"We walk upon the sea-shore, you and I,
Just two alone," you say. But there are three;
A tall and manly form is walking nigh,
And as I move, he moves along with me.
Your shadow? No, for shadows do not speak,
And he is speaking, tenderly and low,
Words that bring crimson blushes to my cheek,
You cannot hear, the sea is sounding so.
But it is strange you cannot see him there,
My darling with the broad and snowy brow.
You never saw a face so grandly fair.
I'll stand aside--there, do you see him now?
No! well you jest, or else you're growing blind;
Blue eyes are never very strong, you know;
This summer sun and wind are bad combined,
You should not walk here where the sea gales blow.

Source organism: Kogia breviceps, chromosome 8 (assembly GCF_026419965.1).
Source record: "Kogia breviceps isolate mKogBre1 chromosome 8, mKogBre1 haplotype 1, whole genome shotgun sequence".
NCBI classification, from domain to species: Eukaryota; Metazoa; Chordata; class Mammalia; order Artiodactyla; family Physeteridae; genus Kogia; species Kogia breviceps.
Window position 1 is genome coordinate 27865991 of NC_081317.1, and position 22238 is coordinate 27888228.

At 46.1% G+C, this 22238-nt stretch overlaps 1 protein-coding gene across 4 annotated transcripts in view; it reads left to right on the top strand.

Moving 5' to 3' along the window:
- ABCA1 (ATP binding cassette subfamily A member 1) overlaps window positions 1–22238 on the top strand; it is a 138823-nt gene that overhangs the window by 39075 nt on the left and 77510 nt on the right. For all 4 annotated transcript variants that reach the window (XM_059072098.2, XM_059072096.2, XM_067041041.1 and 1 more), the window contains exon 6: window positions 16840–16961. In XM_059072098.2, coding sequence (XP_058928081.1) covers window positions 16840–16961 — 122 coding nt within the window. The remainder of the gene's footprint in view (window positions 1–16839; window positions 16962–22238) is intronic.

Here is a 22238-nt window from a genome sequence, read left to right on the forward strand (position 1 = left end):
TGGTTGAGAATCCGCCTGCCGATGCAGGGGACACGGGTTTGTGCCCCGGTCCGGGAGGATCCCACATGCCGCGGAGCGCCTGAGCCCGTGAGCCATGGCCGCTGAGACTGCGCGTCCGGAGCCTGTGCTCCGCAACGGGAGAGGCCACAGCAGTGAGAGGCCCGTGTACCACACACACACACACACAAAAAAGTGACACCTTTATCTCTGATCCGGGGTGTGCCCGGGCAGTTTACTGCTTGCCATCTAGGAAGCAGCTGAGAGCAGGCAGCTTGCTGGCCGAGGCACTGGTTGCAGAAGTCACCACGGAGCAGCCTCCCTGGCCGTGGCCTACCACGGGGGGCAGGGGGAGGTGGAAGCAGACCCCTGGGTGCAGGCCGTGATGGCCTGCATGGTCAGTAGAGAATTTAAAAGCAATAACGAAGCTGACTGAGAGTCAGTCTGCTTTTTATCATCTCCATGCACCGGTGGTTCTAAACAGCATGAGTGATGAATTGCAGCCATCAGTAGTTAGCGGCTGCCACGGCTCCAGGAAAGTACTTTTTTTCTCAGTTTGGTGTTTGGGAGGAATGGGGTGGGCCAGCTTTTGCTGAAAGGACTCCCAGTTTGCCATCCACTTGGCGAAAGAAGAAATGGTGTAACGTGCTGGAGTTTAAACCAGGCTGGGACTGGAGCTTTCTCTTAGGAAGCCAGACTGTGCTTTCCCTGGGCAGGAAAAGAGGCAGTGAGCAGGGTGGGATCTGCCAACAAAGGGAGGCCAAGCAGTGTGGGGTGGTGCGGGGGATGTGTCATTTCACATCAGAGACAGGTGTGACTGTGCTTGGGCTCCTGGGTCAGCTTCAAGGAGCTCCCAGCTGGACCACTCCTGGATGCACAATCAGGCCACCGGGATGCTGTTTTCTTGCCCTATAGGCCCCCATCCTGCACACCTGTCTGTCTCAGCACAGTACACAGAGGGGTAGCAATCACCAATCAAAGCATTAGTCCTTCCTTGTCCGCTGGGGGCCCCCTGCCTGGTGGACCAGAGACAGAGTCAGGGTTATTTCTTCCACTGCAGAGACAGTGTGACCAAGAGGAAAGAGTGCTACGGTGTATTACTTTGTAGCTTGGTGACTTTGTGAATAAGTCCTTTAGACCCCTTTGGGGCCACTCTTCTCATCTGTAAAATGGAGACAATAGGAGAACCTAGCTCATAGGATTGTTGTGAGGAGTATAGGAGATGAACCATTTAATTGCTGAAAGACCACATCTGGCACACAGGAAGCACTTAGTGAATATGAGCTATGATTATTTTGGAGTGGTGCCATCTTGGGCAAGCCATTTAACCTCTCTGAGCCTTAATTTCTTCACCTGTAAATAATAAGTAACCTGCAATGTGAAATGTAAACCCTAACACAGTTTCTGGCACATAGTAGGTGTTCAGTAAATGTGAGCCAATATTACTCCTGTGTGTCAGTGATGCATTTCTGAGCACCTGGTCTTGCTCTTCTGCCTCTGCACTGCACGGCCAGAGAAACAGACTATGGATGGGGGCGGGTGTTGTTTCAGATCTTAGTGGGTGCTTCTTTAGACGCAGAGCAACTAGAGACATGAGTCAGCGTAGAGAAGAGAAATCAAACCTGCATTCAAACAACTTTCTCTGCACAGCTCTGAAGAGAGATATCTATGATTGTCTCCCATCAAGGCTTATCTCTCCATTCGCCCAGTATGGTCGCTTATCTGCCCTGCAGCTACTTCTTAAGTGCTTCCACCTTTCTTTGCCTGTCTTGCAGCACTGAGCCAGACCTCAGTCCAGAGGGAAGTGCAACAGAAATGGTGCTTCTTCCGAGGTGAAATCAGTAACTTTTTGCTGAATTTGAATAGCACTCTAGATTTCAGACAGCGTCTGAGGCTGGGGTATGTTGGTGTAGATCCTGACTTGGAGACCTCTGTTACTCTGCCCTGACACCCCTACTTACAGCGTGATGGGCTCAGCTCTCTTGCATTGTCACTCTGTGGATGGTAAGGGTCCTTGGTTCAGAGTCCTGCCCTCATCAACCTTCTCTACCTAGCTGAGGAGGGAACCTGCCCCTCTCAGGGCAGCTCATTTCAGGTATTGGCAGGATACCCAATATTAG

Ah, he who walks here at my side has eyes
That sun, nor wind can dim their eagle sight,
You've seen the thunder cloud in stormy skies--
Well, so his eyes are, full of purple light.
Dead! what a foolish thing for you to say,
When I can see him walking at my side;
Just as we walked a year ago to-day,
When first I promised him to be his bride.
Go, leave us. We had rather be alone.
Your words are wild to-day. Go, let me be
With him a while. And when an hour has flown
I'll follow you. But now he waits for me.
Shells by Ella Wheeler Wilcox
Milwaukee: Hauser & Storey, 1873.
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